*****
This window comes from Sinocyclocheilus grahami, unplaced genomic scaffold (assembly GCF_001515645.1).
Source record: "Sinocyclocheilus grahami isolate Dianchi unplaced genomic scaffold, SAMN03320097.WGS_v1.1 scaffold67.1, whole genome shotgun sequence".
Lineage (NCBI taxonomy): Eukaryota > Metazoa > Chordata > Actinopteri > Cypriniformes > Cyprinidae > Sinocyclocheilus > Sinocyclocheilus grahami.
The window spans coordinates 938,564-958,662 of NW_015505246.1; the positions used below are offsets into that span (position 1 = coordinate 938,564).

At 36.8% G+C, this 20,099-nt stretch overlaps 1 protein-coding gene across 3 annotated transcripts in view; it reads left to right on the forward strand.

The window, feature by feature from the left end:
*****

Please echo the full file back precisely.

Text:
This window comes from Sinocyclocheilus grahami, unplaced genomic scaffold (assembly GCF_001515645.1).
Source record: "Sinocyclocheilus grahami isolate Dianchi unplaced genomic scaffold, SAMN03320097.WGS_v1.1 scaffold67.1, whole genome shotgun sequence".
Lineage (NCBI taxonomy): Eukaryota > Metazoa > Chordata > Actinopteri > Cypriniformes > Cyprinidae > Sinocyclocheilus > Sinocyclocheilus grahami.
The window spans coordinates 938,564-958,662 of NW_015505246.1; the positions used below are offsets into that span (position 1 = coordinate 938,564).

At 36.8% G+C, this 20,099-nt stretch overlaps 1 protein-coding gene across 3 annotated transcripts in view; it reads left to right on the forward strand.

The window, feature by feature from the left end: